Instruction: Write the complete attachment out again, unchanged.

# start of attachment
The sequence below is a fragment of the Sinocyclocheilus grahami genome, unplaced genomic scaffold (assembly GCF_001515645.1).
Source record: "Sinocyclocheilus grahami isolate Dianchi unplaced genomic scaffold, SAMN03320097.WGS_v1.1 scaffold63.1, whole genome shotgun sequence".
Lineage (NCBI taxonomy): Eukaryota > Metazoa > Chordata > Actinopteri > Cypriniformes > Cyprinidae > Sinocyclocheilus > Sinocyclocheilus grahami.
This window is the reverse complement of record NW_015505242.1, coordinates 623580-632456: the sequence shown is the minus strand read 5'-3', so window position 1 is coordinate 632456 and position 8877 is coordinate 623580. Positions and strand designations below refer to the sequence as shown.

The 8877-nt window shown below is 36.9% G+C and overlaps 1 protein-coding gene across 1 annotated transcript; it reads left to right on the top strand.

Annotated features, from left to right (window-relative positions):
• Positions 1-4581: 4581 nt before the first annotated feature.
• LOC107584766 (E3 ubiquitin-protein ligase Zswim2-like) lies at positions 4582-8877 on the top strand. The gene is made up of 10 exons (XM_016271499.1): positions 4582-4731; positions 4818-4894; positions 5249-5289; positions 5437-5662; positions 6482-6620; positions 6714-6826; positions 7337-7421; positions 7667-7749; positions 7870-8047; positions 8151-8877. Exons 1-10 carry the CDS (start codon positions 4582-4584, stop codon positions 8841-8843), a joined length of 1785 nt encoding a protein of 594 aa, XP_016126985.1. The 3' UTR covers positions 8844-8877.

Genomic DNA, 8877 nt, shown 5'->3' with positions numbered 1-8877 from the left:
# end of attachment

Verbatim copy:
The sequence below is a fragment of the Sinocyclocheilus grahami genome, unplaced genomic scaffold (assembly GCF_001515645.1).
Source record: "Sinocyclocheilus grahami isolate Dianchi unplaced genomic scaffold, SAMN03320097.WGS_v1.1 scaffold63.1, whole genome shotgun sequence".
Lineage (NCBI taxonomy): Eukaryota > Metazoa > Chordata > Actinopteri > Cypriniformes > Cyprinidae > Sinocyclocheilus > Sinocyclocheilus grahami.
This window is the reverse complement of record NW_015505242.1, coordinates 623580-632456: the sequence shown is the minus strand read 5'-3', so window position 1 is coordinate 632456 and position 8877 is coordinate 623580. Positions and strand designations below refer to the sequence as shown.

The 8877-nt window shown below is 36.9% G+C and overlaps 1 protein-coding gene across 1 annotated transcript; it reads left to right on the top strand.

Annotated features, from left to right (window-relative positions):
• Positions 1-4581: 4581 nt before the first annotated feature.
• LOC107584766 (E3 ubiquitin-protein ligase Zswim2-like) lies at positions 4582-8877 on the top strand. The gene is made up of 10 exons (XM_016271499.1): positions 4582-4731; positions 4818-4894; positions 5249-5289; positions 5437-5662; positions 6482-6620; positions 6714-6826; positions 7337-7421; positions 7667-7749; positions 7870-8047; positions 8151-8877. Exons 1-10 carry the CDS (start codon positions 4582-4584, stop codon positions 8841-8843), a joined length of 1785 nt encoding a protein of 594 aa, XP_016126985.1. The 3' UTR covers positions 8844-8877.

Genomic DNA, 8877 nt, shown 5'->3' with positions numbered 1-8877 from the left: